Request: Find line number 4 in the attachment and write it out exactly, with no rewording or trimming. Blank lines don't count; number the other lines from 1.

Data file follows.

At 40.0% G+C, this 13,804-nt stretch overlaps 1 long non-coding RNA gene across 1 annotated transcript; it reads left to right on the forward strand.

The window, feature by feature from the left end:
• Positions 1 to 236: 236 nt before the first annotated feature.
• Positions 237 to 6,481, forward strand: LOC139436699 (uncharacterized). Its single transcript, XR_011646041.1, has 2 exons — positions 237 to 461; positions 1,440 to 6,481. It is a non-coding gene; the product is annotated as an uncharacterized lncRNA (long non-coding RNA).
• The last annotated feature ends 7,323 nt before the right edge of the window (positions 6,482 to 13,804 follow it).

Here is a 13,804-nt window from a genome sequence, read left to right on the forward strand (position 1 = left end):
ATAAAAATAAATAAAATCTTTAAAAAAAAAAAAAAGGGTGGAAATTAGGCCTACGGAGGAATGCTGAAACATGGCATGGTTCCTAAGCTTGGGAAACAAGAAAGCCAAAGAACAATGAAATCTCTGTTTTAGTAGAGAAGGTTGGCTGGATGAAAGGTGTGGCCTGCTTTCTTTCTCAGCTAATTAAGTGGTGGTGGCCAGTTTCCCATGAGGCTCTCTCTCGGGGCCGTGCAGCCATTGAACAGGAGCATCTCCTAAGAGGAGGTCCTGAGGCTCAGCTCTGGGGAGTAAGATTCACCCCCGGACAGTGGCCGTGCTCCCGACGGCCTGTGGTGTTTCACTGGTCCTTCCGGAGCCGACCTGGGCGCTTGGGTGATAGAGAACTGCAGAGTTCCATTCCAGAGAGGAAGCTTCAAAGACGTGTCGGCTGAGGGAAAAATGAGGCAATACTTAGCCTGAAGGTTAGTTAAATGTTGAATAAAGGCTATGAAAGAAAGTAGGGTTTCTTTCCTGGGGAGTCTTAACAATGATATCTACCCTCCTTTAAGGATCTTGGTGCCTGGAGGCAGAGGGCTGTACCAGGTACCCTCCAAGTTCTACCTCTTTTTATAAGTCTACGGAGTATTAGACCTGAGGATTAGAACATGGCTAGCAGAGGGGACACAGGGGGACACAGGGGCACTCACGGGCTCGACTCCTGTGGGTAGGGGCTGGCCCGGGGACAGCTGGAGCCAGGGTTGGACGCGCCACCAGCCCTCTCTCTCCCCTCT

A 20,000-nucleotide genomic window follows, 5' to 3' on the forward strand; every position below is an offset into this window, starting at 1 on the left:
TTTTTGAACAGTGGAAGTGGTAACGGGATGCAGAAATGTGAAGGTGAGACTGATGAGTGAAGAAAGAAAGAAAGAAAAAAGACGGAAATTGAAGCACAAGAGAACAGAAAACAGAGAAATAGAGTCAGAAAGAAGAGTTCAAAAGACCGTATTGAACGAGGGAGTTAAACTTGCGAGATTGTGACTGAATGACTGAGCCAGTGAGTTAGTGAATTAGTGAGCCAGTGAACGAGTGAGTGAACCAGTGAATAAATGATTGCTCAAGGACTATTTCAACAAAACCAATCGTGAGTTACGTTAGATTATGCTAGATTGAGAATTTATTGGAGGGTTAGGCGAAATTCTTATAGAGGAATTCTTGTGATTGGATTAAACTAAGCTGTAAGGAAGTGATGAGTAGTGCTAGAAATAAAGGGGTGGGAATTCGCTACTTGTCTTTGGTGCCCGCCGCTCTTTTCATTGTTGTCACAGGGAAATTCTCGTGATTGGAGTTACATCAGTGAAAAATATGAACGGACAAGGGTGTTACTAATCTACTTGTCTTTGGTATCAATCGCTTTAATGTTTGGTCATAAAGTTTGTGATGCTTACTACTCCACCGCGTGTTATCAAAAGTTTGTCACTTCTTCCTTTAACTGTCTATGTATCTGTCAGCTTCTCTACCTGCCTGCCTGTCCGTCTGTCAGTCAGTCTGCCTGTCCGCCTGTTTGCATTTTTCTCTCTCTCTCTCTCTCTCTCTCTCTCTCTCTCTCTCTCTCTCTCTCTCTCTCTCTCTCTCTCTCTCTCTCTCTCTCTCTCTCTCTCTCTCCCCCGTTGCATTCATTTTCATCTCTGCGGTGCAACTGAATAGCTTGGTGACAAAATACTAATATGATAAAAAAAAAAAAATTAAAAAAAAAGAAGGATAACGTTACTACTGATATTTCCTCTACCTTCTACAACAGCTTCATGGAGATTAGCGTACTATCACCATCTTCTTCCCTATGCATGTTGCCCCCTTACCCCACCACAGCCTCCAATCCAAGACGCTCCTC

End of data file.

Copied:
• Positions 237 to 6,481, forward strand: LOC139436699 (uncharacterized). Its single transcript, XR_011646041.1, has 2 exons — positions 237 to 461; positions 1,440 to 6,481. It is a non-coding gene; the product is annotated as an uncharacterized lncRNA (long non-coding RNA).